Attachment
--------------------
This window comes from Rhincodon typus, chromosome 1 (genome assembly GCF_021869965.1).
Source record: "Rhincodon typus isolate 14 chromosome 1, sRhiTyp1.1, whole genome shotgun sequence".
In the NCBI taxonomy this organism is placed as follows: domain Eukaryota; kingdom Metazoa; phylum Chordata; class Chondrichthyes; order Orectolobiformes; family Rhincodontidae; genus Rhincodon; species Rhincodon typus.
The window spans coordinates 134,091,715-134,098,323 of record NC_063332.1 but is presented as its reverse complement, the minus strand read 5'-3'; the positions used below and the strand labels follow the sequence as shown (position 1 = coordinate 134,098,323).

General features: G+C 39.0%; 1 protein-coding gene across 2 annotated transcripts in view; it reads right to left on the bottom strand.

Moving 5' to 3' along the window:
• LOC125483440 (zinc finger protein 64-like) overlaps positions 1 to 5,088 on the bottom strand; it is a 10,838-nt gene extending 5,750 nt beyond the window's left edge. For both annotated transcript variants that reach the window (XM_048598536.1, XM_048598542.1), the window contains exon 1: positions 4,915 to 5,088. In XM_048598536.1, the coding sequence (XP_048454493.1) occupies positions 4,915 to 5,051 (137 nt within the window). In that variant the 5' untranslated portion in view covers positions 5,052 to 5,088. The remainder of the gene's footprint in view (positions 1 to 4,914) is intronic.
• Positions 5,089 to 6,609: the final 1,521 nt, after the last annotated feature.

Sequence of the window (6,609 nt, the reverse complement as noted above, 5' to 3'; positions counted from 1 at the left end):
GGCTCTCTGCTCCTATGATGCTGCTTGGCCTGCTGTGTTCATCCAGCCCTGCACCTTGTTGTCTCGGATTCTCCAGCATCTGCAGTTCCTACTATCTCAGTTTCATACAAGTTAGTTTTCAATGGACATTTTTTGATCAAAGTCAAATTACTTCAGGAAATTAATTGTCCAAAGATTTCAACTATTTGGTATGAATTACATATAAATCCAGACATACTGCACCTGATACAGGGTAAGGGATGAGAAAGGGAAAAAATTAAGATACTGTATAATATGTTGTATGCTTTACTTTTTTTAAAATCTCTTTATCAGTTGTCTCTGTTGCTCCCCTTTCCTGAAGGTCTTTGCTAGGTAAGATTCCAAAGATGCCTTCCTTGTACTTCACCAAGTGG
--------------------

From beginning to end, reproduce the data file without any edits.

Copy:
This window comes from Rhincodon typus, chromosome 1 (genome assembly GCF_021869965.1).
Source record: "Rhincodon typus isolate 14 chromosome 1, sRhiTyp1.1, whole genome shotgun sequence".
In the NCBI taxonomy this organism is placed as follows: domain Eukaryota; kingdom Metazoa; phylum Chordata; class Chondrichthyes; order Orectolobiformes; family Rhincodontidae; genus Rhincodon; species Rhincodon typus.
The window spans coordinates 134,091,715-134,098,323 of record NC_063332.1 but is presented as its reverse complement, the minus strand read 5'-3'; the positions used below and the strand labels follow the sequence as shown (position 1 = coordinate 134,098,323).

General features: G+C 39.0%; 1 protein-coding gene across 2 annotated transcripts in view; it reads right to left on the bottom strand.

Moving 5' to 3' along the window:
• LOC125483440 (zinc finger protein 64-like) overlaps positions 1 to 5,088 on the bottom strand; it is a 10,838-nt gene extending 5,750 nt beyond the window's left edge. For both annotated transcript variants that reach the window (XM_048598536.1, XM_048598542.1), the window contains exon 1: positions 4,915 to 5,088. In XM_048598536.1, the coding sequence (XP_048454493.1) occupies positions 4,915 to 5,051 (137 nt within the window). In that variant the 5' untranslated portion in view covers positions 5,052 to 5,088. The remainder of the gene's footprint in view (positions 1 to 4,914) is intronic.
• Positions 5,089 to 6,609: the final 1,521 nt, after the last annotated feature.

Sequence of the window (6,609 nt, the reverse complement as noted above, 5' to 3'; positions counted from 1 at the left end):
GGCTCTCTGCTCCTATGATGCTGCTTGGCCTGCTGTGTTCATCCAGCCCTGCACCTTGTTGTCTCGGATTCTCCAGCATCTGCAGTTCCTACTATCTCAGTTTCATACAAGTTAGTTTTCAATGGACATTTTTTGATCAAAGTCAAATTACTTCAGGAAATTAATTGTCCAAAGATTTCAACTATTTGGTATGAATTACATATAAATCCAGACATACTGCACCTGATACAGGGTAAGGGATGAGAAAGGGAAAAAATTAAGATACTGTATAATATGTTGTATGCTTTACTTTTTTTAAAATCTCTTTATCAGTTGTCTCTGTTGCTCCCCTTTCCTGAAGGTCTTTGCTAGGTAAGATTCCAAAGATGCCTTCCTTGTACTTCACCAAGTGG